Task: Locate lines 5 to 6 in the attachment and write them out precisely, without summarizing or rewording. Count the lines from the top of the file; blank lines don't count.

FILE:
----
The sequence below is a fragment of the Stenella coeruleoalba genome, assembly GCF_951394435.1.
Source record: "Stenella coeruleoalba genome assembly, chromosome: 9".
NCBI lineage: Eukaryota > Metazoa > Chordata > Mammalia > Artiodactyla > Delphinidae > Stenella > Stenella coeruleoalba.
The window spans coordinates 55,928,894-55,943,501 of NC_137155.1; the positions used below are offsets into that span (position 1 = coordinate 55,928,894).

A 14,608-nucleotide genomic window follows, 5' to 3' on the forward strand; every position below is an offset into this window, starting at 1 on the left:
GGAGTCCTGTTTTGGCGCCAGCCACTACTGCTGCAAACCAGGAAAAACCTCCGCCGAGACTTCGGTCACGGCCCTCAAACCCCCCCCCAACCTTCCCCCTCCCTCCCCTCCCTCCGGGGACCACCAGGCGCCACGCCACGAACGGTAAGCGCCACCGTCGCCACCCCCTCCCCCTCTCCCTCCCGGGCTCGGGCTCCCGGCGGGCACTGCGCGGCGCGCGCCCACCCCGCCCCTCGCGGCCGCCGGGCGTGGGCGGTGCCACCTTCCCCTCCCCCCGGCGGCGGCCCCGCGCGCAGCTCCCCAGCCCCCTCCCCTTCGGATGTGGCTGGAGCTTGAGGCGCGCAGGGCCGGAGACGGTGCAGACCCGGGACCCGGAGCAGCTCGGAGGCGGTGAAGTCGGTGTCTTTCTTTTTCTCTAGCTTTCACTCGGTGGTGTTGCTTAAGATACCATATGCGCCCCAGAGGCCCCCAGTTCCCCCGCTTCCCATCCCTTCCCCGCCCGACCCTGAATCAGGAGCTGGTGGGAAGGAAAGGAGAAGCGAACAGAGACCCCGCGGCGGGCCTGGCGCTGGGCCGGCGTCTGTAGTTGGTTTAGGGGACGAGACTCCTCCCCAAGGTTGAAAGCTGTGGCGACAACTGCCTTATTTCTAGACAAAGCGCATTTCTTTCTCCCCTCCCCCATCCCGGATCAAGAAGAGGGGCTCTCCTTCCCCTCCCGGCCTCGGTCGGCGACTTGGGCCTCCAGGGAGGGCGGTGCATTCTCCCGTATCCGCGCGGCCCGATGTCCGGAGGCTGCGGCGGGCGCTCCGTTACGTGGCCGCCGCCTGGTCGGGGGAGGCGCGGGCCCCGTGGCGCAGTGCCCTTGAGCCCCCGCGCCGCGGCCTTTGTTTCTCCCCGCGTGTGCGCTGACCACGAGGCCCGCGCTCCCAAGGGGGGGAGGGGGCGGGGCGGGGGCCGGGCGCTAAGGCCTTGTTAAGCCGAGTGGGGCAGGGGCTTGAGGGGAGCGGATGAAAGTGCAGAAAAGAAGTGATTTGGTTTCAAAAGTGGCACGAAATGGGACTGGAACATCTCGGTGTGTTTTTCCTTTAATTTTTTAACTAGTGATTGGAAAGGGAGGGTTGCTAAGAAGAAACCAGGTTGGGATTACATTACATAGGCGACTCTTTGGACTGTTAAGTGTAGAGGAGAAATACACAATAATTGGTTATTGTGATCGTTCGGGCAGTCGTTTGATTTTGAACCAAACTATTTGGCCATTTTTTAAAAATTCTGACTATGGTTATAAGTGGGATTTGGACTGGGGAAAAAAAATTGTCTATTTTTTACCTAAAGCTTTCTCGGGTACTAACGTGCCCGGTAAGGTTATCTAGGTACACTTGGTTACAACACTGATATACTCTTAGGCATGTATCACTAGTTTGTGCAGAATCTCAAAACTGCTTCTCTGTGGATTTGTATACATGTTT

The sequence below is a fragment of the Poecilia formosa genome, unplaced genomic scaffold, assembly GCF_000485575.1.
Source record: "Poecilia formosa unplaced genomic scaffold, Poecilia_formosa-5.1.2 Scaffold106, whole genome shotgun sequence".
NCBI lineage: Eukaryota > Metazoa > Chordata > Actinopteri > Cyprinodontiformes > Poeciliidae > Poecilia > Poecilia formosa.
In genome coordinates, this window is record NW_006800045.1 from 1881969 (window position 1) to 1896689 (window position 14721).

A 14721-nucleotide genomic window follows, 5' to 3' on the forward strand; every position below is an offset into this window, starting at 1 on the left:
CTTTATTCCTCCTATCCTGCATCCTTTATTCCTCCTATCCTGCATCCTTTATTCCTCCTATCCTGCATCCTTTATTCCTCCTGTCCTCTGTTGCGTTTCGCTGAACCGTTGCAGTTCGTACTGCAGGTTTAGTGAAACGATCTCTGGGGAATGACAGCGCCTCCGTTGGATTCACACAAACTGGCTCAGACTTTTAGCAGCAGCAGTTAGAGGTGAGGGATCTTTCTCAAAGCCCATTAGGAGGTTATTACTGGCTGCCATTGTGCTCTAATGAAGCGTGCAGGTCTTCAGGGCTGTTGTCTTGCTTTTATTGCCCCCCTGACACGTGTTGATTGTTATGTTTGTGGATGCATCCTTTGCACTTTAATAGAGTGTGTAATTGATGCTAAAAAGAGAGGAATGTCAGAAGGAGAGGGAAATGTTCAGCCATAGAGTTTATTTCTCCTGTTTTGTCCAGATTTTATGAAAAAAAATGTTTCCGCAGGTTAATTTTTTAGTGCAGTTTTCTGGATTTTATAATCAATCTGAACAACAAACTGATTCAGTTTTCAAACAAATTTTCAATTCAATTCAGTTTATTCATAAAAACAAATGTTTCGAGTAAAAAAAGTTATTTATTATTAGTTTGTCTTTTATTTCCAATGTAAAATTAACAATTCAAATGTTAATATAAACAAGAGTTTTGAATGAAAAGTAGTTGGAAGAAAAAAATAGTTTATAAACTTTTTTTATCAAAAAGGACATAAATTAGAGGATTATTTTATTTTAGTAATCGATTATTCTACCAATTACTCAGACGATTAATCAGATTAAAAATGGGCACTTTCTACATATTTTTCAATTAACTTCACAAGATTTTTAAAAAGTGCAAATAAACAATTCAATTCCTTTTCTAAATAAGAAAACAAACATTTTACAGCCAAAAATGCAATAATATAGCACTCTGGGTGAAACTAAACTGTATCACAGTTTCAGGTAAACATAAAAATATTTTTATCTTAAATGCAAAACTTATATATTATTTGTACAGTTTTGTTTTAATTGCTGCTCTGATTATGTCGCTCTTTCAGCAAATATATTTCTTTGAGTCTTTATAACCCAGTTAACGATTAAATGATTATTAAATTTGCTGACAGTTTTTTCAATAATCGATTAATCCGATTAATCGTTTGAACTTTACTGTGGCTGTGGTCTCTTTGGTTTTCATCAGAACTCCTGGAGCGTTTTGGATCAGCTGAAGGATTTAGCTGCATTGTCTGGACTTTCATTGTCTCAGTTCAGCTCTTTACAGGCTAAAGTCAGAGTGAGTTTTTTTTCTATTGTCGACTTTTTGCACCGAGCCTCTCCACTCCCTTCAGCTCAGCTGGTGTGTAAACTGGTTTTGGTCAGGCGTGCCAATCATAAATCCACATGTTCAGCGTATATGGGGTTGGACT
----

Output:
A 14,608-nucleotide genomic window follows, 5' to 3' on the forward strand; every position below is an offset into this window, starting at 1 on the left:
GGAGTCCTGTTTTGGCGCCAGCCACTACTGCTGCAAACCAGGAAAAACCTCCGCCGAGACTTCGGTCACGGCCCTCAAACCCCCCCCCAACCTTCCCCCTCCCTCCCCTCCCTCCGGGGACCACCAGGCGCCACGCCACGAACGGTAAGCGCCACCGTCGCCACCCCCTCCCCCTCTCCCTCCCGGGCTCGGGCTCCCGGCGGGCACTGCGCGGCGCGCGCCCACCCCGCCCCTCGCGGCCGCCGGGCGTGGGCGGTGCCACCTTCCCCTCCCCCCGGCGGCGGCCCCGCGCGCAGCTCCCCAGCCCCCTCCCCTTCGGATGTGGCTGGAGCTTGAGGCGCGCAGGGCCGGAGACGGTGCAGACCCGGGACCCGGAGCAGCTCGGAGGCGGTGAAGTCGGTGTCTTTCTTTTTCTCTAGCTTTCACTCGGTGGTGTTGCTTAAGATACCATATGCGCCCCAGAGGCCCCCAGTTCCCCCGCTTCCCATCCCTTCCCCGCCCGACCCTGAATCAGGAGCTGGTGGGAAGGAAAGGAGAAGCGAACAGAGACCCCGCGGCGGGCCTGGCGCTGGGCCGGCGTCTGTAGTTGGTTTAGGGGACGAGACTCCTCCCCAAGGTTGAAAGCTGTGGCGACAACTGCCTTATTTCTAGACAAAGCGCATTTCTTTCTCCCCTCCCCCATCCCGGATCAAGAAGAGGGGCTCTCCTTCCCCTCCCGGCCTCGGTCGGCGACTTGGGCCTCCAGGGAGGGCGGTGCATTCTCCCGTATCCGCGCGGCCCGATGTCCGGAGGCTGCGGCGGGCGCTCCGTTACGTGGCCGCCGCCTGGTCGGGGGAGGCGCGGGCCCCGTGGCGCAGTGCCCTTGAGCCCCCGCGCCGCGGCCTTTGTTTCTCCCCGCGTGTGCGCTGACCACGAGGCCCGCGCTCCCAAGGGGGGGAGGGGGCGGGGCGGGGGCCGGGCGCTAAGGCCTTGTTAAGCCGAGTGGGGCAGGGGCTTGAGGGGAGCGGATGAAAGTGCAGAAAAGAAGTGATTTGGTTTCAAAAGTGGCACGAAATGGGACTGGAACATCTCGGTGTGTTTTTCCTTTAATTTTTTAACTAGTGATTGGAAAGGGAGGGTTGCTAAGAAGAAACCAGGTTGGGATTACATTACATAGGCGACTCTTTGGACTGTTAAGTGTAGAGGAGAAATACACAATAATTGGTTATTGTGATCGTTCGGGCAGTCGTTTGATTTTGAACCAAACTATTTGGCCATTTTTTAAAAATTCTGACTATGGTTATAAGTGGGATTTGGACTGGGGAAAAAAAATTGTCTATTTTTTACCTAAAGCTTTCTCGGGTACTAACGTGCCCGGTAAGGTTATCTAGGTACACTTGGTTACAACACTGATATACTCTTAGGCATGTATCACTAGTTTGTGCAGAATCTCAAAACTGCTTCTCTGTGGATTTGTATACATGTTT